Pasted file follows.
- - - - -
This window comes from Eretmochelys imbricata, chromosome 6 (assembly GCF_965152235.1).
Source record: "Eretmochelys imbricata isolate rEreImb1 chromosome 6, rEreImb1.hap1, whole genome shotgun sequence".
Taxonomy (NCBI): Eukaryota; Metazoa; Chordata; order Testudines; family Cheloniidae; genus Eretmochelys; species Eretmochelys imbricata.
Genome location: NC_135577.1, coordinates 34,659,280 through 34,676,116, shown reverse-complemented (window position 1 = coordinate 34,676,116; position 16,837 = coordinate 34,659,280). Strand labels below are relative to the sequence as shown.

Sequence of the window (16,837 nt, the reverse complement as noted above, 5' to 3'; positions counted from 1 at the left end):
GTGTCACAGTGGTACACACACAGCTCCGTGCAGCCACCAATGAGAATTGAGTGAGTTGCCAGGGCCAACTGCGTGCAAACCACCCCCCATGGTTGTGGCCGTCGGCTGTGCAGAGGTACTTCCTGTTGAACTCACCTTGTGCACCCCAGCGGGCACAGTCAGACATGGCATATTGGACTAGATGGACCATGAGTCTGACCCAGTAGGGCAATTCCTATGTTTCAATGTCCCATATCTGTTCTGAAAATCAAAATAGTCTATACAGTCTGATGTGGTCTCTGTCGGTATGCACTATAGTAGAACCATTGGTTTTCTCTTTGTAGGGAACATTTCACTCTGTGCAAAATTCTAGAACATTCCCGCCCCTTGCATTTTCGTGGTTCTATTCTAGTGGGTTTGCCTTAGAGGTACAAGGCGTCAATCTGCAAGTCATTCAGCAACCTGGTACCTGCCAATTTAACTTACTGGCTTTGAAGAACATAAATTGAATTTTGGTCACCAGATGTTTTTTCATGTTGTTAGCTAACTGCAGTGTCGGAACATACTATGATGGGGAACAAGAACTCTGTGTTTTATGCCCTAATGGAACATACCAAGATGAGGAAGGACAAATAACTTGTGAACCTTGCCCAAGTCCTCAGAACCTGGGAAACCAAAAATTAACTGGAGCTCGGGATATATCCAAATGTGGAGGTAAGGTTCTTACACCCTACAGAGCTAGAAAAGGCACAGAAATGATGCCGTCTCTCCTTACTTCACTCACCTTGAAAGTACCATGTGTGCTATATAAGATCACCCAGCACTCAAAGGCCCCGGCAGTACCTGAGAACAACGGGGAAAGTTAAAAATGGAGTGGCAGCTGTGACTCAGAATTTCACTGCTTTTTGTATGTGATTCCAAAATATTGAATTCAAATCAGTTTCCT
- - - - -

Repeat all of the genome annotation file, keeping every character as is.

This window comes from Eretmochelys imbricata, chromosome 6 (assembly GCF_965152235.1).
Source record: "Eretmochelys imbricata isolate rEreImb1 chromosome 6, rEreImb1.hap1, whole genome shotgun sequence".
Taxonomy (NCBI): Eukaryota; Metazoa; Chordata; order Testudines; family Cheloniidae; genus Eretmochelys; species Eretmochelys imbricata.
Genome location: NC_135577.1, coordinates 34,659,280 through 34,676,116, shown reverse-complemented (window position 1 = coordinate 34,676,116; position 16,837 = coordinate 34,659,280). Strand labels below are relative to the sequence as shown.

Sequence of the window (16,837 nt, the reverse complement as noted above, 5' to 3'; positions counted from 1 at the left end):
GTGTCACAGTGGTACACACACAGCTCCGTGCAGCCACCAATGAGAATTGAGTGAGTTGCCAGGGCCAACTGCGTGCAAACCACCCCCCATGGTTGTGGCCGTCGGCTGTGCAGAGGTACTTCCTGTTGAACTCACCTTGTGCACCCCAGCGGGCACAGTCAGACATGGCATATTGGACTAGATGGACCATGAGTCTGACCCAGTAGGGCAATTCCTATGTTTCAATGTCCCATATCTGTTCTGAAAATCAAAATAGTCTATACAGTCTGATGTGGTCTCTGTCGGTATGCACTATAGTAGAACCATTGGTTTTCTCTTTGTAGGGAACATTTCACTCTGTGCAAAATTCTAGAACATTCCCGCCCCTTGCATTTTCGTGGTTCTATTCTAGTGGGTTTGCCTTAGAGGTACAAGGCGTCAATCTGCAAGTCATTCAGCAACCTGGTACCTGCCAATTTAACTTACTGGCTTTGAAGAACATAAATTGAATTTTGGTCACCAGATGTTTTTTCATGTTGTTAGCTAACTGCAGTGTCGGAACATACTATGATGGGGAACAAGAACTCTGTGTTTTATGCCCTAATGGAACATACCAAGATGAGGAAGGACAAATAACTTGTGAACCTTGCCCAAGTCCTCAGAACCTGGGAAACCAAAAATTAACTGGAGCTCGGGATATATCCAAATGTGGAGGTAAGGTTCTTACACCCTACAGAGCTAGAAAAGGCACAGAAATGATGCCGTCTCTCCTTACTTCACTCACCTTGAAAGTACCATGTGTGCTATATAAGATCACCCAGCACTCAAAGGCCCCGGCAGTACCTGAGAACAACGGGGAAAGTTAAAAATGGAGTGGCAGCTGTGACTCAGAATTTCACTGCTTTTTGTATGTGATTCCAAAATATTGAATTCAAATCAGTTTCCT